Friday, 12 September 2014

It’s in London

It’s in London and it’s by a canal, a canal whose surface is a skin of softly spoken repression and has a kinship with the flutter of air that strokes and pokes the skin of water and sometimes makes the house-boats bump against each other like beasts at a waterhole.

It’s in London and there’s the tut-tut, looking-through-the-curtains rhythm of machines across the canal, the movement of hi-visibility yellow, the governance of the land as this part of Hackney Wick keeps being developed. 

It’s in London and there’s a van, and a man with another man, clanging kegs and casks, the lion and the lamb, the van picking up beer that’s ready to stake its reputation right out there on the Margate pier that London’s beer arena has become. Crate Golden Ale, a glowing glass of goodness that revitalises a style I, day to day, find so unawesome but Crate Golden Ale turns things topsy-turvy and makes me glad to have found it.

It’s in London and there’s a gleaming glass of dark golden beer, held in front of me, a refreshing zip and spritz on the tongue, an amber-sweet cloud of comfort that reminds me of lying down in a warm meadow, with a sob of hop and a Beretta shot of bitterness in the finish. Truman’s Runner.

And outside in the street a once pub, once called the Lord Napier, stands on the corner, blitzed —a word abroad in the manor 70 odd years ago — with colour and words spread across its façade, jam on toast, now closed, boarded and shut, a sign of the cross to Crate, where the van with the man and the other man with the kegs and casks of beer, the lion and the lamb, pick up the beer.

And somewhere in London, somewhere where the postcode signifies a city, someone sets up a mash tun and boom it’s…

Thursday, 4 September 2014

I’m in

On beer writing, or should that be beer-writing? So what’s in it for me, what’s the tin medal that I can pin on my sleeveless shirt when the day is done? So what’s in it for me to trim down words, throw down words, claw shapes like clown’s eyes and bring words along and place them on a blank white space with the idle hope that they make sense when posted into a box marked media? It’s only beer after all; this is the echo that reverberates through the known universe though I quite like the bounce back I get in the glass I have right now — raspberries, nine grains, pepper, a beer that repelled all boarders on first taste but grew and threw out all manner of intriguing shapes and words (Rubus Maximus if you must know, a deep skittle of musky, peppery,  fruity, tart and embracingly sour notes rolling down the wooden alleyway ready to strike all before them).

Talking? No let’s get this correct, I am talking, am going to write to be perfectly honest, writing then, about why I write about beer. Not, please note, evangelising, converting, offering consent and benedictions about beer — that will be left to the bereft who came briefly and recently to beer and thought a mission was needed, lessons be its name, in the name of the holy mash tun etc etc; no I don’t do it.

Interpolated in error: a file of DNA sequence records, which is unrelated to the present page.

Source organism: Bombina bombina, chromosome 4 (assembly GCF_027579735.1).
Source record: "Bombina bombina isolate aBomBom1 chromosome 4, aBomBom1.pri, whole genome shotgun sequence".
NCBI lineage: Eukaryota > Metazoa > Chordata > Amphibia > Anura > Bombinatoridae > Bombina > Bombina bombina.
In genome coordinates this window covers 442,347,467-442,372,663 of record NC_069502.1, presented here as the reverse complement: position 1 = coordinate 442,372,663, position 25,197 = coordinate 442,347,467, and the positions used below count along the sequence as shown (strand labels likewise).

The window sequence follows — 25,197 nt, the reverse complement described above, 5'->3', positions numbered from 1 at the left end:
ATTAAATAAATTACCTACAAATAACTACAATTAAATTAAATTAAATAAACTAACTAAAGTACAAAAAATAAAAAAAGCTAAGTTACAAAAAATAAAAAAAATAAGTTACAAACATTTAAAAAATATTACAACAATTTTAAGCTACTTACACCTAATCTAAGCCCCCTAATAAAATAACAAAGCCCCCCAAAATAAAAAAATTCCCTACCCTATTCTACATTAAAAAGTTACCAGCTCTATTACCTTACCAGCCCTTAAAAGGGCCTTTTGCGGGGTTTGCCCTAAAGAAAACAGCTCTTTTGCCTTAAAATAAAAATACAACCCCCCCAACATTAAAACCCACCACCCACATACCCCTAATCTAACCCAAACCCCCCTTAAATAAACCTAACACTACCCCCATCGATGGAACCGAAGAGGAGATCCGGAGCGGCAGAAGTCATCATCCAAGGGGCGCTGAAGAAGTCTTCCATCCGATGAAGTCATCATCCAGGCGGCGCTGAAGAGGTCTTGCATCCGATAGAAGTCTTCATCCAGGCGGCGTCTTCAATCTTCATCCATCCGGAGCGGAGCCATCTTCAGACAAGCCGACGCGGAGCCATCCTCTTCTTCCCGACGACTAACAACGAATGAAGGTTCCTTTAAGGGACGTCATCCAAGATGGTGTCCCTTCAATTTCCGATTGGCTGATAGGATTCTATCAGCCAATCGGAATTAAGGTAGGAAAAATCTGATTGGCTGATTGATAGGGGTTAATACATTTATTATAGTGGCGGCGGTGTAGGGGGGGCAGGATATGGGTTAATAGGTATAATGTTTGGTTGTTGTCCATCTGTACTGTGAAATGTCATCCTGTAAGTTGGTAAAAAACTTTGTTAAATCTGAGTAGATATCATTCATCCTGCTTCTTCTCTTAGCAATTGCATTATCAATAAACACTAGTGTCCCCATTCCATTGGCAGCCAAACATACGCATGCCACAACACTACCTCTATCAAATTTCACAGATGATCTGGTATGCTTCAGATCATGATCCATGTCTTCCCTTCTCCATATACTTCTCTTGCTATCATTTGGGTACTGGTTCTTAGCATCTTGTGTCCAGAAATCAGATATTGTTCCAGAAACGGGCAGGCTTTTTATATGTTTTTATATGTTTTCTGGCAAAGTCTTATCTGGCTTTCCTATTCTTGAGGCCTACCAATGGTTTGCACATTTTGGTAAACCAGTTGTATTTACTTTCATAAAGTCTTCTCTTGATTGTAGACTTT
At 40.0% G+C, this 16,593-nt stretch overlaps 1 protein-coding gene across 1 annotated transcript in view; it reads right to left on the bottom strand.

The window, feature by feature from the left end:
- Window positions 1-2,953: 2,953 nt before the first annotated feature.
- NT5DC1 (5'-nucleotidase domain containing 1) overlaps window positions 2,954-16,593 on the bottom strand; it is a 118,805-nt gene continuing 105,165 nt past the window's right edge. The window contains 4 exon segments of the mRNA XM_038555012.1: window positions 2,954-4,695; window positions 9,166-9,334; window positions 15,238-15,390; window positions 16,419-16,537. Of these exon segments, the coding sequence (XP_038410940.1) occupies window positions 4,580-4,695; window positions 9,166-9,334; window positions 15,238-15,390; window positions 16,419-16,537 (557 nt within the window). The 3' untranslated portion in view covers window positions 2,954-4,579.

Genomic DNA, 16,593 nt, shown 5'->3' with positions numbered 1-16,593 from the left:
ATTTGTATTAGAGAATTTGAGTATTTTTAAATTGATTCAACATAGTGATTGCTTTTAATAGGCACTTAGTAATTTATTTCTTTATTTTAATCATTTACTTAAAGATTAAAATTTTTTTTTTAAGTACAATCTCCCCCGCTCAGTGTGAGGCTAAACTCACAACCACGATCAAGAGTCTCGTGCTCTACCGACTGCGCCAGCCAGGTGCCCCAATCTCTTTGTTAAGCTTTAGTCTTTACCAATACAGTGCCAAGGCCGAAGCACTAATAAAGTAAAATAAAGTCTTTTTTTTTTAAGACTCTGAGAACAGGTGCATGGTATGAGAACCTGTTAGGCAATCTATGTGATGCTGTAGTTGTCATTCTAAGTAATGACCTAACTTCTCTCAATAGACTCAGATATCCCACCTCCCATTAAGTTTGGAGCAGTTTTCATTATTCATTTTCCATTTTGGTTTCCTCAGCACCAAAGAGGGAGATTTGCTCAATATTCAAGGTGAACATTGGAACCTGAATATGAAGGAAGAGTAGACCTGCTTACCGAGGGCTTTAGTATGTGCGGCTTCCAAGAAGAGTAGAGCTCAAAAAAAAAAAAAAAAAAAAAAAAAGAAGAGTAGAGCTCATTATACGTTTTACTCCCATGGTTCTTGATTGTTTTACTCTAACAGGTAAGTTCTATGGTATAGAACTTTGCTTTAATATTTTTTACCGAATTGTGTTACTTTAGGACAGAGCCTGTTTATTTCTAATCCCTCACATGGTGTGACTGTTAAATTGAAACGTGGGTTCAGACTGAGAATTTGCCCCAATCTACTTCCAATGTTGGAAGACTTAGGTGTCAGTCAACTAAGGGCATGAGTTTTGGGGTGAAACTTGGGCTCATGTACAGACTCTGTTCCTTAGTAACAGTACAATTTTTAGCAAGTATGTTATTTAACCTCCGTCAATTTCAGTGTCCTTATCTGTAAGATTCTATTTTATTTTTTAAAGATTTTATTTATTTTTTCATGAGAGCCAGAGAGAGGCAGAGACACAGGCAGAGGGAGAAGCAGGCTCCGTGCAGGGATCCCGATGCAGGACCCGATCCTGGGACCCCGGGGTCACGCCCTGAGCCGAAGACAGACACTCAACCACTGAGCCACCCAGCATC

It’s an urge and a need to acquire the skill of a surgeon, to peel back the skin of beer, to see beneath, often to recoil and wait for the bus home but also to lie down in green pastures and summon up a total recall of why I started writing about beer and fell in love with it. It’s about miles taken, oceans and seas crossed, cities decanted into a notebook.

You can’t fall in love with beer, you can fall in love with the idea of beer, the ideal, the deal even, the seal that is stamped on your soul when you decide that writing about beer is something you might like to direct your life in the direction of.

And so I think, what do I receive when I ride like Paul Revere in the direction of beer, headlong into its embrace, letting it tread and trace all over my working life? Beer is more than an alcoholic notion for me, it’s a commotion in the soul, it’s the pub as coal, warming but on the verge of being extinct; but when it’s gone people will cry and smart phone their cries. Too late.

Beer writing. It’s people, it’s people who don’t get it right, who do get it right, who go off the rails, who rail against this and that; it’s people. It’s countries and of course it’s the cities and it’s the beers that the countries and cities inspire and fire up in the rush to sundering apart what has gone before.

And if I was being prosaic about why beer moves me enough to spend my working life writing about it I would say: people, the steeple like seriousness that is their history and its roots but there is also the Treebeard-like flexibility of each family who comes along and slaps the instinctive card down on the table and says yes, we are going that way instead of that way. 

In a continuation of the prosaic: beer has people, it has buildings, it has cities, it has countries, it has monarchs, it has a gastronomic tradition, both flitting between high and low and it is also the character at the docks with the much travelled suitcase as well as the stumbler in the station waiting to head off on a journey they’re not sure on as well as the secure-in-his-or-her station as they look through their wallet and worry not a jot; it is beer and it is clear that there is so much more to be said about it. I’m in.